Michael A. Livermore is a legal academic from the University of Virginia School of Law whose research focuses on regulatory review, environmental law, cost-benefit analysis, and the application of data science techniques to legal texts. In Prague, he will talk about AI and Extinction, using a novel welfarist approach.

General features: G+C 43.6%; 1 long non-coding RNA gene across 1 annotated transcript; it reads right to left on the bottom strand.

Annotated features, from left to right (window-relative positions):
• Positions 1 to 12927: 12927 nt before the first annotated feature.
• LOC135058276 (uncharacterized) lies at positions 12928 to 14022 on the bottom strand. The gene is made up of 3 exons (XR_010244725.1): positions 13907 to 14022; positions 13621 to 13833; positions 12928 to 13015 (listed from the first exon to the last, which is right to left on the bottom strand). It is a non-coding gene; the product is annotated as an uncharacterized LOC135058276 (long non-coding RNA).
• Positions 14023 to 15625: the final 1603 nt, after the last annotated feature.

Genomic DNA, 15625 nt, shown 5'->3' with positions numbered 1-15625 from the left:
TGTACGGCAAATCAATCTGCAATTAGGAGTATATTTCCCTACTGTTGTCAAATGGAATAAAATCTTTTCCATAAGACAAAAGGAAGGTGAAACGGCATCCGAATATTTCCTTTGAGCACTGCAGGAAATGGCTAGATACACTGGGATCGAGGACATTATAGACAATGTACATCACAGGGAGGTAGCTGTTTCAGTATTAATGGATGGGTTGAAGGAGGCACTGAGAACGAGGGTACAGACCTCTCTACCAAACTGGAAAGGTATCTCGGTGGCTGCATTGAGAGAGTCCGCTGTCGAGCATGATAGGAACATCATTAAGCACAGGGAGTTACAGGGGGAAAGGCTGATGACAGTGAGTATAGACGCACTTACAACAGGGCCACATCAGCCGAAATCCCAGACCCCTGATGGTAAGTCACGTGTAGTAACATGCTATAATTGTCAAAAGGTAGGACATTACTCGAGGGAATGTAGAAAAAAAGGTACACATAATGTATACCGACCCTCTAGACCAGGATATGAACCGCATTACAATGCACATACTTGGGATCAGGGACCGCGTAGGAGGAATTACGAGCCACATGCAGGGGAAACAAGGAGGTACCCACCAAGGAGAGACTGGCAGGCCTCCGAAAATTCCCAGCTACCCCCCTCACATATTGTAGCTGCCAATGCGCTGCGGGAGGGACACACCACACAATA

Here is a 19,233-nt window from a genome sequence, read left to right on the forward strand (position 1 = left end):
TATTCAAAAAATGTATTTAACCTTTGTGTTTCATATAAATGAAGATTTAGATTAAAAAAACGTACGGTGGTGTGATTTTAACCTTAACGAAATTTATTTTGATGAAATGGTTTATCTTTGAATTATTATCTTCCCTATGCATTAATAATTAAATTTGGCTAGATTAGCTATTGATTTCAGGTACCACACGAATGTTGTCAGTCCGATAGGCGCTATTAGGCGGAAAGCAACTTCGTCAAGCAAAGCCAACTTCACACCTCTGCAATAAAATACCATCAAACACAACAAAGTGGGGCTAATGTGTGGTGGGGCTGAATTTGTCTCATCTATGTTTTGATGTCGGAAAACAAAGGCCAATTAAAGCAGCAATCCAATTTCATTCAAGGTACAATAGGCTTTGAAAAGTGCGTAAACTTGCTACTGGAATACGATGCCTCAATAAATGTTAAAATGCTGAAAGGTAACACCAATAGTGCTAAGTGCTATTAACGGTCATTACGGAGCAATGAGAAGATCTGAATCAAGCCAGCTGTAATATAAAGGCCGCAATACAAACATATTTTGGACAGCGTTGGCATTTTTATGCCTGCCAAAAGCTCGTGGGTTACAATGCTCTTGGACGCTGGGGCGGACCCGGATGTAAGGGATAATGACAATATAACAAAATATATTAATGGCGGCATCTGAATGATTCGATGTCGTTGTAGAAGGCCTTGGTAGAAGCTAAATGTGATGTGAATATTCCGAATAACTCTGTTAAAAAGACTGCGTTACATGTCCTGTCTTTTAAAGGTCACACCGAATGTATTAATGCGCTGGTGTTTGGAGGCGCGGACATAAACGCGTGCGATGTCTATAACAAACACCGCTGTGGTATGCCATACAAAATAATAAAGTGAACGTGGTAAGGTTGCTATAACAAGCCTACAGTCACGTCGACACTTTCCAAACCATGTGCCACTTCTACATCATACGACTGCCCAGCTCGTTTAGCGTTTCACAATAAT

From a traditional welfarist perspective, the special harm of extinction is hard to explain. Yes, there are instrumental, anthropocentric reasons to value species, but many share the intuition that extinction has additional moral significance, beyond whatever value a species might have to human beings. This talk will explore a version of welfarism that values, in a foundational way, the diversity of subjective experiences. Under this view, which I call "heteric welfarism," extinction is bad (other things being equal) when it reduces the diversity of experiences. A heteric welfarist would also endorse (other things being equal) the creation of new forms of experience, for example through advanced AI. Heteric welfarism can give us traction of important moral questions of the Anthropocene, but it also raises some tricky questions as well.